Well, the scope adjustment problem threw me for a loop today, but thankfully I was able to complete the test and then I solved the problem by loosening two clamp screws and re-centering the barrel. I no longer need to remount the scope before I go out to 50 yards. And of course I am going to 50 yards. With accuracy like this I have to see what this rifle can do. Hopefully I will have better eyes when I run that test for you, though the UTG scope pulled me through today’s test just fine.

Given the consistency of the Galahad, I think it is a very serious choice for those looking for an accurate PCP. It has a great shot count and the most reliable and repeatable power adjustments I have ever seen.

author avatar
Tom Gaylord (B.B. Pelletier)
Tom Gaylord, also known as B.B. Pelletier, provides expert insights to airgunners all over the world on behalf of Pyramyd AIR. He has earned the title The Godfather of Airguns™ for his contributions to the industry, spending many years with AirForce Airguns and starting magazines dedicated to the sport such as Airgun Illustrated.

32 thoughts on “Air Arms Galahad: Part 5”

  1. B.B.,

    That is some fine shooting there! How well does a Bull Pup design bench rest? That scope is quite large, like my 4-16 X 56 UTG. It would be nice to see a pic of that mounted. I would have thought that a shorter scope might be better due to eye relief. Way to go on using the 32X. 16X gives me a challenge with steady.

    The barrel band was interesting. The M-rod shroud floats through the band, but uses 2 screws at the bottom. They must be tightened in unison, or the band will shift left/right.

    Yes,…. you gotta love the UTG’s. Clear view and fine reticle. I am glad that you think they are nearing the pinnacle of quality. Definitely a great value for what you get.

    Good Day all,……. Chris

      • B.B.,

        Well,… good to know I have not lost all my marbles. I thought that I had learned,… what I thought that I had learned. I understand that you have a scope to test. I just thought that it was an interesting match up. Thanks too for the bench rest question/answer. I suspected such. It may take me awhile to warm up to Bull Pups,…. if ever.

  2. BB,

    Of the new generation of bullpups, the Galahad is one of the top contenders. Not only does it shoot, but it looks great doing it. I too would like to see a pic of this rifle with that massive scope on it. It is a shame the built in bubble level is pretty much worthless. It is one of the marketeering selling points for the Galahad. Not a deal breaker, but I thought it a nice touch.

    • >It is a shame the built in bubble level is pretty much worthles

      I looked at it at SHOT and I think it might work for me, but I need to shoot a Galahad first, as B.B. has done, to know for sure. I always view my level with my non-dominant eye (both eyes open) and I think I might still be able to see it, depending on the scope eyepiece. Also, it’s possible to view the level as one comes up to the eyepiece just before establishing a cheek weld. That’s not ideal and I still think a bubble level mounted on the scope tube or rail farther forward is better, but perhaps the Galahad level is still of some value.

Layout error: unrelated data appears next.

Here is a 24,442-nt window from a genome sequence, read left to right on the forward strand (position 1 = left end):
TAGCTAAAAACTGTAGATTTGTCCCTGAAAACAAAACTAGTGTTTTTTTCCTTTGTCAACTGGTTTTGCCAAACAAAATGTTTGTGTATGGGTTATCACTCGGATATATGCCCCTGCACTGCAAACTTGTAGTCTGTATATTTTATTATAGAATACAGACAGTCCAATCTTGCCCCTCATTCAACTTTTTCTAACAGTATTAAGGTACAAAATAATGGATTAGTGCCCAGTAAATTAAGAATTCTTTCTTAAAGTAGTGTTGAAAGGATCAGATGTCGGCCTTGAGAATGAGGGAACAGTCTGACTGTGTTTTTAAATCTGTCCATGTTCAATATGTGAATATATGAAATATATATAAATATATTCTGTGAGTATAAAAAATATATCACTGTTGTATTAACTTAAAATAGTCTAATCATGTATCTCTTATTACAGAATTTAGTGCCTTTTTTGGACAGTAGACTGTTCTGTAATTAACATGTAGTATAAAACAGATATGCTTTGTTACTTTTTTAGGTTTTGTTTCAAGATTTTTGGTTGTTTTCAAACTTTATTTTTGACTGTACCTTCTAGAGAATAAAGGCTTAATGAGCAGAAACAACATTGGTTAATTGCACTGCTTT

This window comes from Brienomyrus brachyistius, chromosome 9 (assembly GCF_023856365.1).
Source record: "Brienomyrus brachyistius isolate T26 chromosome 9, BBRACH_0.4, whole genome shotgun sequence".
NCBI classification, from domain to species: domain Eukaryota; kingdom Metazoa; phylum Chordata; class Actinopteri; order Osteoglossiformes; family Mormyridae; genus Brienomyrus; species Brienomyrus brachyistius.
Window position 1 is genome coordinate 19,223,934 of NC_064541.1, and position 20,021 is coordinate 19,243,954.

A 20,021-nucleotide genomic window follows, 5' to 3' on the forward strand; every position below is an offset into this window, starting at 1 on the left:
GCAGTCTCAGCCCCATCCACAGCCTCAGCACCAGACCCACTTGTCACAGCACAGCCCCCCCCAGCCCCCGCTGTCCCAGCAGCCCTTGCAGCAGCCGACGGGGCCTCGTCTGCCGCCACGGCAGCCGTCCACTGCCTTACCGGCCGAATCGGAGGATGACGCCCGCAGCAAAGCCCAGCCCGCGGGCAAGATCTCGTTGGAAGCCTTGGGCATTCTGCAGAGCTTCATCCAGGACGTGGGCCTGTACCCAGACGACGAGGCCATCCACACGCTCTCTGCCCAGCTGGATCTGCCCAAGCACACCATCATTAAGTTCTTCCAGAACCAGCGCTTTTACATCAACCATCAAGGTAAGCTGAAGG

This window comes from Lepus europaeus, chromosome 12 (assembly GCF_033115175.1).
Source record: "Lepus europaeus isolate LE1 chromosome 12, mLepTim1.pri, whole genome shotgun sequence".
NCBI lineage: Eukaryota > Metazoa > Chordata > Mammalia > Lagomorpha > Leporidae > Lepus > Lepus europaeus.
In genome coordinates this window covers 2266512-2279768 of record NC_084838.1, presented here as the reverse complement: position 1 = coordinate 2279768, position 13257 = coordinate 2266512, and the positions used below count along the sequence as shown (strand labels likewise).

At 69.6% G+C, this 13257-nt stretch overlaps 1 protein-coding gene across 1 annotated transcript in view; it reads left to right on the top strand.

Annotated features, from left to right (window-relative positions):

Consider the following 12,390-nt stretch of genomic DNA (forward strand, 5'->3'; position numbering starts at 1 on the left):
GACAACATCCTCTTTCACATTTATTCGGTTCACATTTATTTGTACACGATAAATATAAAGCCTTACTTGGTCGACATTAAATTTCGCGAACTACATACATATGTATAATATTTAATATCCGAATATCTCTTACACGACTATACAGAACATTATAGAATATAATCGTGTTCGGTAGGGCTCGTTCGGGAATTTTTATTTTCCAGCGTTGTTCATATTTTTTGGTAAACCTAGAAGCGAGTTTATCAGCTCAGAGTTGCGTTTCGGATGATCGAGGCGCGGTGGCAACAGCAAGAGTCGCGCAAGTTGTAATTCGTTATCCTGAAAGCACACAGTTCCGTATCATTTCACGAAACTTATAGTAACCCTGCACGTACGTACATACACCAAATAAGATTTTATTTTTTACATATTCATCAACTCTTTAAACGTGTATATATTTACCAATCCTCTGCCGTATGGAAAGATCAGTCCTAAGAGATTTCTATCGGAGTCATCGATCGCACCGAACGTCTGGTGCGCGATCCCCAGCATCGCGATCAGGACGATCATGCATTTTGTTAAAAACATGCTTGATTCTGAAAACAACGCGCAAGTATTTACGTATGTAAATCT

For the money, I don’t think you can beat the BKL rail and dovetail levels, except I’ve found it to be necessary to custom smith them to be level on each rail (match the rail’s degree of “level”). If you just tighten the BKL level to the gun, it is usually in large disagreement with the rail / gun.

      I also looked at the new UTG scope with the internal level but was very disappointed with the implementation. The internal level is just way too dark for me and difficult to for me to see. I’ll stick with an external level for now.

      • Calinb,

        If your scope has a long eye relief it might still be useful.

        I have the new UTG scope and I find the level works fine. It is true the bubble is not highly visible if you do not turn on the light, but becomes quite visible when you do such. With usage your eye learns to pick up the bubble readily and before long it becomes reflexive. I would like to see this level offered in some of their smaller scopes, but that may be difficult.

        Some time ago I came across a level that was designed for use on a Mattelomatic. It mounted on the last slot or two of the Picatinny rail and protruded rearward over the charging handle.


        I am thinking of getting one of these and giving it a try, most especially since I usually end up using a Hawke adjustable rail adapter. I have also thought of using the BKL levels that mount on the scope and can fold out of the way.

        • Thanks for the link. I’d not seen that one but have an AR hunting rifle (243WSSM) thats begging for it. I think you’re right about having enouth eye relief to view the level. Even though I view a level with my other eye, I need some distance between my eye and the level to see it.

          I played with the illumination in the UTG scope but still found the level to be more difficult to see than an external level, but that’s just me. Maybe with practice it would work for me.

  3. Off topic, but there is a question I have been wondering about. Does the thinner air at higher altitudes make multi-pumps less powerful? If they are, there is an obvious workaround, but this question was spurred because I just picked up a Sheridan Blue Streak at a pawnshop and it chronied at about 570 rather than the 670 I was expecting. Obviously, the condition of the gun is probably to blame, but I am still curious about the air density question. I am in Utah at about 4500 feet.

    • Rambler,